November 13, 2009, - 4:43 pm
Having not read the book and with no plans to do so, I don’t know if this Associated Press analysis of Sarah Palin’s book, “Going Rogue: An American Life,” is completely accurate. But I doubt they made up the quotes from the book. And their contrast of her actions and statements versus what her ghostwriter presents as her version is stark. Perhaps a better title would have been “Going Crony: A Lying Life.” The lesson here is what I’ve always said, that she’s an empress with no clothing. But, as we all know, the Sarah Palin faithful won’t let these few “differences” of fact v. the book version bother them. Oh, and before you dismiss it as liberal AP, note that reporter Calvin
Woodward, who did the fact-check did a similarly devastating fact-check on Barack Obama. She’s just the same old lying, two-face politician and fraud, based this sampling–it’s pretty damning:
PALIN: Writes about a city councilman in Wasilla, Alaska, who owned a garbage truck company and tried to push through an ordinance requiring residents of new subdivisions to pay for trash removal instead of taking it to the dump for free — this to illustrate conflicts of interest she stood against as a public servant.
THE FACTS: As Wasilla mayor, Palin pressed for a special zoning exception so she could sell her family’s $327,000 house, then did not keep a promise to remove a potential fire hazard on the property.
She asked the city council to loosen rules for snow machine races when she and her husband owned a snow machine store, and cast a tie-breaking vote to exempt taxes on aircraft when her father-in-law owned one. But she stepped away from the table in 1997 when the council considered a grant for the Iron Dog snow machine race in which her husband competes.
Wow, thank Heaven for small favors.
PALIN: She says her team overseeing the development of a natural gas pipeline set up an open, competitive bidding process that allowed any company to compete for the right to build a 1,715-mile pipeline to bring natural gas from Alaska to the Lower 48.
THE FACTS: Palin characterized the pipeline deal the same way before an AP investigation found her team crafted terms that favored only a few independent pipeline companies and ultimately benefited a company with ties to her administration, TransCanada Corp. Despite promises and legal guidance not to talk directly with potential bidders during the process, Palin had meetings or phone calls with nearly every major candidate, including TransCanada.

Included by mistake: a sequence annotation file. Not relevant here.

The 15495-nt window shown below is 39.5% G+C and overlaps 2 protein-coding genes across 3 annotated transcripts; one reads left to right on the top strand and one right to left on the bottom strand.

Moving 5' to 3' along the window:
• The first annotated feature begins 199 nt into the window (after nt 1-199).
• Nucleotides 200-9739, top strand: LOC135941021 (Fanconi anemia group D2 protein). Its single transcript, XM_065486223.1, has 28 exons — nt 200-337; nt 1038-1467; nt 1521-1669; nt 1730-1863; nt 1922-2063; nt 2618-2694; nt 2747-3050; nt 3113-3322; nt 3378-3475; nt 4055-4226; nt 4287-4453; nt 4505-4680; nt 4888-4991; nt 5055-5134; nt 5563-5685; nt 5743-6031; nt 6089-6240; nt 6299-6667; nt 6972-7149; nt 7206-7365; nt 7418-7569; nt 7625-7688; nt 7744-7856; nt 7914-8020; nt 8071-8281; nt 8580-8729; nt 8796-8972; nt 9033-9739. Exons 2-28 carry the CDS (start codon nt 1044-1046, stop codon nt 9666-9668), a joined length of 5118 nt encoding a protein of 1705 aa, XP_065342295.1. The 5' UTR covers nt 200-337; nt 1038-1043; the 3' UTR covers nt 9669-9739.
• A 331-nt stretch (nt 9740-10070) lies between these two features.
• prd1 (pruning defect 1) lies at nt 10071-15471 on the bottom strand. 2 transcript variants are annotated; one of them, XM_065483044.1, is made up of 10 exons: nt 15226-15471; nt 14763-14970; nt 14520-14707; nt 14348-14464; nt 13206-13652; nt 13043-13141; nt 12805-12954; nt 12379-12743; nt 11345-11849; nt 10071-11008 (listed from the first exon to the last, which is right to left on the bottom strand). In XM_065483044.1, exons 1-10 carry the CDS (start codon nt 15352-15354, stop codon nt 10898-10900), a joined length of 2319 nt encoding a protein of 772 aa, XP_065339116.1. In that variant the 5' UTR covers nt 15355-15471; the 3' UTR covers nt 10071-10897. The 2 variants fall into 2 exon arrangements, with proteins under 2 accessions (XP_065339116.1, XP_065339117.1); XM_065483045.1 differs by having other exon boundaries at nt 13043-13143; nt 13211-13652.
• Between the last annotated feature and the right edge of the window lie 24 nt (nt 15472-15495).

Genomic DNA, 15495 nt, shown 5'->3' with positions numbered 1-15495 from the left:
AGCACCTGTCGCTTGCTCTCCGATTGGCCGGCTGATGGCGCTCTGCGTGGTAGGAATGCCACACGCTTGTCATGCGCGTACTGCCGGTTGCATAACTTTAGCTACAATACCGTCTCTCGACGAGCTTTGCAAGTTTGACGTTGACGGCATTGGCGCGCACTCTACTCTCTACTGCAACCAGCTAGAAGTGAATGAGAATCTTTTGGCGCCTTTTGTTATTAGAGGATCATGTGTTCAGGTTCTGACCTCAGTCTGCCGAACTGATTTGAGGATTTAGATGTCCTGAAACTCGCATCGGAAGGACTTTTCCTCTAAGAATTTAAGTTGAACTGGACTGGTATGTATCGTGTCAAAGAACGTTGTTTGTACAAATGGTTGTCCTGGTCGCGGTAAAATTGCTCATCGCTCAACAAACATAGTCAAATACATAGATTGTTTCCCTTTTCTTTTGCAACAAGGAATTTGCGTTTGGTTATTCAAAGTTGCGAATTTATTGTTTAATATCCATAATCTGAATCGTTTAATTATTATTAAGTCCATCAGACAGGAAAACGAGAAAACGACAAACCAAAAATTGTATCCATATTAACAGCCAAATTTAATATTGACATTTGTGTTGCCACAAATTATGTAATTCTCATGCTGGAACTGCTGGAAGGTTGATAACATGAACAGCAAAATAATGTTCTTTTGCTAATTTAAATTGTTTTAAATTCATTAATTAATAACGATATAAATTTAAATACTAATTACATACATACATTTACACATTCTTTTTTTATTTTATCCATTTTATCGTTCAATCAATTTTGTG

PALIN: Criticizes an aide to her predecessor, Gov. Frank Murkowski, for a conflict of interest because the aide represented the state in negotiations over a gas pipeline and then left to work as a handsomely paid lobbyist for ExxonMobil. Palin asserts her administration ended all such arrangements, shoving a wedge in the revolving door between special interests and the state capital.
THE FACTS: Palin ignores her own “revolving door” issue in office; the leader of her own pipeline team was a former lobbyist for a subsidiary of TransCanada, the company that ended up winning the rights to build the pipeline.
PALIN: Welcomes last year’s Supreme Court decision deciding punitive damages for victims of the nation’s largest oil spill tragedy, the Exxon Valdez disaster, stating it had taken 20 years to achieve victory. As governor, she says, she’d had the state argue in favor of the victims, and she says the court’s ruling went “in favor of the people.” Finally, she writes, Alaskans could recover some of their losses.
THE FACTS: That response is at odds with her reaction at the time to the ruling, which resolved the long-running case by reducing punitive damages for victims to $500 million from $2.5 billion. Environmentalists and plaintiffs’ lawyers decried the ruling as a slap at the victims and Palin herself said she was “extremely disappointed.” She said the justices had gutted a jury decision favoring higher damage awards, the Anchorage Daily News reported. “It’s tragic that so many Alaska fishermen and their families have had their lives put on hold waiting for this decision,” she said, noting many had died “while waiting for justice.”
Yup, before she became the fraudulent conservative that she is now, she supported and enabled the litigation explosion and got upset on the rare occasion that it got a tiny slap down.
PALIN: Says she made frugality a point when traveling on state business as Alaska governor, asking “only” for reasonably priced rooms and not “often” going for the “high-end, robe-and-slippers” hotels.
THE FACTS: Although travel records indicate she usually opted for less-pricey hotels while governor, Palin and daughter Bristol stayed five days and four nights at the $707.29-per-night Essex House luxury hotel (robes and slippers come standard) overlooking New York City’s Central Park for a five-hour women’s leadership conference in October 2007. With air fare, the cost to Alaska was well over $3,000. Event organizers said Palin asked if she could bring her daughter. The governor billed her state more than $20,000 for her children’s travel, including to events where they had not been invited, and in some cases later amended expense reports to specify that they had been on official business.
Does this woman, Sarah Palin, ever tell the truth? No. Sadly, those who’ve anointed her their Obamessiah on the right are in such teen puppy love they can’t face facts.
She’s been compared to “Mr. Smith Goes to Washington,” but as this makes clear, it’s far more like “Mrs. Palin Brings Washington Cronyism and Back Room Deals to Alaska.”
Tags: AP, AP analysis, AP analysis of Sarah Palin's book, Associated Press, book, Calvin Woodward, Going Rogue, Going Rogue: An American Life, Sarah Palin, Sarah Palin's book